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Also sorry for wasting your time looking him up on FMP :(

No problem! I'm not upset by it - and I learnt something interesting - that Tinsmith and S M W was a recognised trade in the Air Force.

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If he went overseas he would have been entitled to the British War Medal and the Victory Medal, these are usually listed on the rear of the record you have.

The RFC/RAF had many trades and skills (Blacksmith, Fabric workers, Carpenters, Engineer's, Armourer, Electricians etc.) needed to keep the squadrons at the fronts in action, a tinsmith would have worked certain light metals that had been used in the airframe or even the squadron transport. Squadrons at the front had their quota of such men to keep the airframes in the air, they in turn were also supported by other men in the rear areas who also worked on the airframes.

john-g

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NAD was the Northern Aircraft depot, formed at Bradford pre-January 1917 and moving to Coal Aston 28 April 1917

Aha! Thank you, I expect I can find out more about the depot now that I know what I am looking for.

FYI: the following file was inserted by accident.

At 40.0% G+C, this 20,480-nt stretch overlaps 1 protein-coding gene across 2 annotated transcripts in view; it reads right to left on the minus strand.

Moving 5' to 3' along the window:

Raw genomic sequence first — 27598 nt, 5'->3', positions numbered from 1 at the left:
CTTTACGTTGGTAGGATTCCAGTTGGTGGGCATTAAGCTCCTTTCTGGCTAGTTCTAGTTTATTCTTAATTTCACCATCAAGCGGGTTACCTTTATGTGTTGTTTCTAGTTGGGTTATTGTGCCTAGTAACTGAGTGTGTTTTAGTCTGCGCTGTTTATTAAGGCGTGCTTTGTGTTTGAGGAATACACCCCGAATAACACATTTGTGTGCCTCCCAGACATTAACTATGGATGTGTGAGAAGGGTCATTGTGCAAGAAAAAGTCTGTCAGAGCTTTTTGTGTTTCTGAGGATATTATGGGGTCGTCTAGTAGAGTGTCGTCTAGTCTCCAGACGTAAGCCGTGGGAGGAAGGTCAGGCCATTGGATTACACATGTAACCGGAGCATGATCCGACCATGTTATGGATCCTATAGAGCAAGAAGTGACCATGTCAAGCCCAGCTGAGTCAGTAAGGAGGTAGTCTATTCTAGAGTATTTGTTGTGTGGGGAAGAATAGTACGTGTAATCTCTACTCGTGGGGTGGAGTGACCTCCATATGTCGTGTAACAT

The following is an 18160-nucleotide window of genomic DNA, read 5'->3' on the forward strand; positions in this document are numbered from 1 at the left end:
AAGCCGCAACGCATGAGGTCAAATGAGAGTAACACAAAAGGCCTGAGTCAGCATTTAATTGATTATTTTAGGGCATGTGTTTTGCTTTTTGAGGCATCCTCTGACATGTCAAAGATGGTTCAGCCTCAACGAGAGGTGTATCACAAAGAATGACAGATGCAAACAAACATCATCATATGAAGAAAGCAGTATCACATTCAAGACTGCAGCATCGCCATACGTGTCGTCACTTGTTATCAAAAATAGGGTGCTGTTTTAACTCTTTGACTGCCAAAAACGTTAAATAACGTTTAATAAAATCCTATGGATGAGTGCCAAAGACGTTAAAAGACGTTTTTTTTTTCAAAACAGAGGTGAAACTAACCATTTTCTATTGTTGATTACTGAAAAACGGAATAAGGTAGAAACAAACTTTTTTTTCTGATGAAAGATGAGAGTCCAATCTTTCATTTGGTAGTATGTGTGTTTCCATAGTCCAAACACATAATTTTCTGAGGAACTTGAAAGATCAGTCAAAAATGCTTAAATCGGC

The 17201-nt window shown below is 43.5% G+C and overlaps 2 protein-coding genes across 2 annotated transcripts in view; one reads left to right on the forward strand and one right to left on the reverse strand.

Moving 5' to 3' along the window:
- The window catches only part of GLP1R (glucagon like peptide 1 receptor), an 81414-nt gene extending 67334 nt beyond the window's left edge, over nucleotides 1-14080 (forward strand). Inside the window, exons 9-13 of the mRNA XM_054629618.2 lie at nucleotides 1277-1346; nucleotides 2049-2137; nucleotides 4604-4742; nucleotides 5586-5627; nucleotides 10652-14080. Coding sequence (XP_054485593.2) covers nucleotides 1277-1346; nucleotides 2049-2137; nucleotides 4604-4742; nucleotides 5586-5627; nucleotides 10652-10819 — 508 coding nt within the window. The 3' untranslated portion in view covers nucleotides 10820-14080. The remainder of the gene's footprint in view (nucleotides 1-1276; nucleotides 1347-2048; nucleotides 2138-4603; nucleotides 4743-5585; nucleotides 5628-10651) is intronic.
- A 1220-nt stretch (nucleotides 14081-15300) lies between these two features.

It looks as though he was based there throughout his service, since there are no other "movements" listed on his record.

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If he went overseas he would have been entitled to the British War Medal and the Victory Medal, these are usually listed on the rear of the record you have.

The RFC/RAF had many trades and skills (Blacksmith, Fabric workers, Carpenters, Engineer's, Armourer, Electricians etc.) needed to keep the squadrons at the fronts in action, a tinsmith would have worked certain light metals that had been used in the airframe or even the squadron transport. Squadrons at the front had their quota of such men to keep the airframes in the air, they in turn were also supported by other men in the rear areas who also worked on the airframes.

john-g

Oh yes, I now see that there is a section headed "casualties, wwounds, campaigns, medals, clasps, decorations, mentions, etc" and it is entirely blank. Actually the only thing filled in on the rear of the document is his trade classification, for which reason I had filed it with that page covered up by a printout of the TNA catalogue entry. Clearly I should have studied it more closely. D'oh!

Thank you, together with the information that he was based at the Northern Area Depot I think I can conclude that he did not go overseas?

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OK, thanks to the assistance received I now think that Frederick Leedham was working throughout his war service as a tinsmith at the Northern Area Depot.

I will start looking for any printed or online sources that can tell me anything further about the depot and the people who worked there.

If anyone happens to know of any publications or websites that might be of help with this then please let me know?

Thanks again to those who have helped me to gain a better understanding of the record from TNA.

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I should have explained it was also known as No.2(N)ARD - searching '2(N)ARD RFC' will yield some results

Cheers, I'll give that a go!